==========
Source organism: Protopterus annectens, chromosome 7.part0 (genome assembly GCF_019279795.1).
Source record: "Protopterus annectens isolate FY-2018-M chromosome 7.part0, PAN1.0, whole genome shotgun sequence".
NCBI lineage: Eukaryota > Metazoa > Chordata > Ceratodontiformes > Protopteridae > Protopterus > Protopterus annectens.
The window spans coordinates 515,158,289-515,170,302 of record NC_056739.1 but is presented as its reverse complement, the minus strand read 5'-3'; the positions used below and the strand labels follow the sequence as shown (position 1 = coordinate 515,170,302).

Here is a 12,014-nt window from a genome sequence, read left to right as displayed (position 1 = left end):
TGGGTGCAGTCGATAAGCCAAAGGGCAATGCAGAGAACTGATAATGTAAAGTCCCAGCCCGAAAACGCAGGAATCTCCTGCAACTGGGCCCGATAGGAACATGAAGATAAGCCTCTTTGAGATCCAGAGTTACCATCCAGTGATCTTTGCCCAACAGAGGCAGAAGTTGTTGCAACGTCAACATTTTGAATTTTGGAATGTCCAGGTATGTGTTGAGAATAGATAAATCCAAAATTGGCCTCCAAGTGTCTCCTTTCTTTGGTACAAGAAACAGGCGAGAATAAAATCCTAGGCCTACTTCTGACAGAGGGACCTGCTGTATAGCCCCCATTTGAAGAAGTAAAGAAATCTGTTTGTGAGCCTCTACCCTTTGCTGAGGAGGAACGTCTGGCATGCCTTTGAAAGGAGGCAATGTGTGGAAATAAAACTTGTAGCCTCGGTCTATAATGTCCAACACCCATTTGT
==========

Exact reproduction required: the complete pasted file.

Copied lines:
Source organism: Protopterus annectens, chromosome 7.part0 (genome assembly GCF_019279795.1).
Source record: "Protopterus annectens isolate FY-2018-M chromosome 7.part0, PAN1.0, whole genome shotgun sequence".
NCBI lineage: Eukaryota > Metazoa > Chordata > Ceratodontiformes > Protopteridae > Protopterus > Protopterus annectens.
The window spans coordinates 515,158,289-515,170,302 of record NC_056739.1 but is presented as its reverse complement, the minus strand read 5'-3'; the positions used below and the strand labels follow the sequence as shown (position 1 = coordinate 515,170,302).

Here is a 12,014-nt window from a genome sequence, read left to right as displayed (position 1 = left end):
TGGGTGCAGTCGATAAGCCAAAGGGCAATGCAGAGAACTGATAATGTAAAGTCCCAGCCCGAAAACGCAGGAATCTCCTGCAACTGGGCCCGATAGGAACATGAAGATAAGCCTCTTTGAGATCCAGAGTTACCATCCAGTGATCTTTGCCCAACAGAGGCAGAAGTTGTTGCAACGTCAACATTTTGAATTTTGGAATGTCCAGGTATGTGTTGAGAATAGATAAATCCAAAATTGGCCTCCAAGTGTCTCCTTTCTTTGGTACAAGAAACAGGCGAGAATAAAATCCTAGGCCTACTTCTGACAGAGGGACCTGCTGTATAGCCCCCATTTGAAGAAGTAAAGAAATCTGTTTGTGAGCCTCTACCCTTTGCTGAGGAGGAACGTCTGGCATGCCTTTGAAAGGAGGCAATGTGTGGAAATAAAACTTGTAGCCTCGGTCTATAATGTCCAACACCCATTTGT